We’ve reached the end of August which brings to a close the vault’s month-long coverage of all movies baby. I had hoped to end the series with a bang, but like roadside fireworks, you don’t know if it will fizzle until you try it.
After a five-year stint at McNeil Island Prison for fourteen counts of armed robbery, Daniel Lucas (Nick Nolte) is released with a check for $1,740 in his pocket for all his work at the prison laundry. Lucas is greeted at the pier by his arresting detective Dugan (James Earl Jones) and Dugan’s partner, Tener (Alan Ruck). Fully expecting Lucas to slip back into his old thieving ways, Dugan jokingly drives Lucas to a bank. Dugan’s jovial grin disappears when he’s called to an in-progress robbery of the very bank he just left. With the heist botched, Lucas confronts the teams of police, not as the perpetrator, but as the hostage of the actual inept thief, Ned Perry (Martin Short).
I’ve discovered a lot of interesting facts about Three Fugitives in preparing this post. It is actually a remake of the 1986 French film, Fugitives, which was also written and directed by Francis Veber. It was produced by Lauren Shuler Donner who also, coincidentally, produced the recently reviewed Mr. Mom. Another coincidence is that Three Fugitives is set in Washington near Puget Sound, which is also the filming location for the other recently reviewed title, The Hand That Rocks the Cradle. Three Fugitives is the first feature film for actor Larry Miller, who appears briefly as an unnamed police officer. It’s the last feature film for character actor Kenneth McMillan who passed away just prior to its release. McMillan portrays the good-natured, albeit senile veterinarian, Dr. Horvath, who removes a bullet from Lucas while repeatedly mistaking him for a dog. Three Fugitives is also the movie where the always tough ‘That Guy’ Brian Thompson is credited as Yahoots Magoondi. That’s one awesome fucking stage name and the story behind it is one I’ve got to find out!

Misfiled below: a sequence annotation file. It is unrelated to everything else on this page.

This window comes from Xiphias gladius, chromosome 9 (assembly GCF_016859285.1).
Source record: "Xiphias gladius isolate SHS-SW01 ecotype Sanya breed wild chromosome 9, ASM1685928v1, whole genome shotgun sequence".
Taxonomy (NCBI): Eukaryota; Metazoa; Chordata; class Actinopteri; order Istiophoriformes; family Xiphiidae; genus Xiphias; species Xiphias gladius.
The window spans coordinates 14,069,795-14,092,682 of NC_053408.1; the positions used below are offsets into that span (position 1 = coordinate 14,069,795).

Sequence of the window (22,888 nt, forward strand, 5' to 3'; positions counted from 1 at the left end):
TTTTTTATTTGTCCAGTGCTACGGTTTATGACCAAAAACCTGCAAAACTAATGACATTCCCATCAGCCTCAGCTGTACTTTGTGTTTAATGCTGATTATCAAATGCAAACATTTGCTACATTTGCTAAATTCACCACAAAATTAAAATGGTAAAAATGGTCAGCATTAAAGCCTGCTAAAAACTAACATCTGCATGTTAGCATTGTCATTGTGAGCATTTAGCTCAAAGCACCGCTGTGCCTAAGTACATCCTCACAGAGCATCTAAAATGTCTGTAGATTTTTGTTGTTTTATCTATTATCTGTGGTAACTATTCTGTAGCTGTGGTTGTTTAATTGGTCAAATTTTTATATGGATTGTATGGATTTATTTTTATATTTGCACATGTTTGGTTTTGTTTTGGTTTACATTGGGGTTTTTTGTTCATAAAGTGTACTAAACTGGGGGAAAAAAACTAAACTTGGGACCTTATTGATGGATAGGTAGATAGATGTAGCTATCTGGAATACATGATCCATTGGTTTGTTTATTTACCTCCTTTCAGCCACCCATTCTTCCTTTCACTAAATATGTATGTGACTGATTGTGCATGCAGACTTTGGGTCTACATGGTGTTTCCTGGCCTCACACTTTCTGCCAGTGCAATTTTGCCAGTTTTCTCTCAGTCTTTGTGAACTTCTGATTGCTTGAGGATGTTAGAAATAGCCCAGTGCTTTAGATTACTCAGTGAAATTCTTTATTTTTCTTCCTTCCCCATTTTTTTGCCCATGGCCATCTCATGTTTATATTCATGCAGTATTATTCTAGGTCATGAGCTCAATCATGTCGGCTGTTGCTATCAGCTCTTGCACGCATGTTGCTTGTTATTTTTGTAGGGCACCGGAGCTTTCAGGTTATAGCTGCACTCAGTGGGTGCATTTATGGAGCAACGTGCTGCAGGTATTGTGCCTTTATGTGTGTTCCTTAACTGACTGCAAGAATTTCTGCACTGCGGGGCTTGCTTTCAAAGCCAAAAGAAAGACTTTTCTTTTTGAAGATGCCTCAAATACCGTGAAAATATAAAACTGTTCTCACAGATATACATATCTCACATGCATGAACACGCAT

I found all these coincidences and trivia quite interesting because Three Fugitives isn’t very interesting at all. Having not seen the film in over twenty years, I hoped it would’ve held up. Either it didn’t or it did and I’ve just matured beyond its simplicity. Nolte’s top priority seems to be to stigmatize Short’s Perry by repeatedly calling him an asshole and smacking him into things. Short puts his talents for pratfalls and overreaction to good use and makes a believable loving father to Meg (Sarah Rowland Doroff). Well, except that he loved his troubled daughter so much that he’d risk abandoning her to rob a bank.
Ned’s daughter Meg had not spoken for two years before meeting Lucas. Her unnerving fifty-yard stare reminded me of a cross between the kids from Village of the Damned and Haley Joel Osment in Sixth Sense. Her first words, “Don’t go,” are to Nolte’s Lucas. It was as if she was speaking directly to Nick Nolte, urging him to stay with her because she had seen his future and it was not pretty:
After reviewing Mr. Mom, a movie about a dad worthy of both husband and father of the year, I thought a story about a loving, well-meaning, but misguided dad would be perfect counter-programming. Three Fugitives, with its mundane plot and goofy antics, turned out to be a more superb choice than I imagined.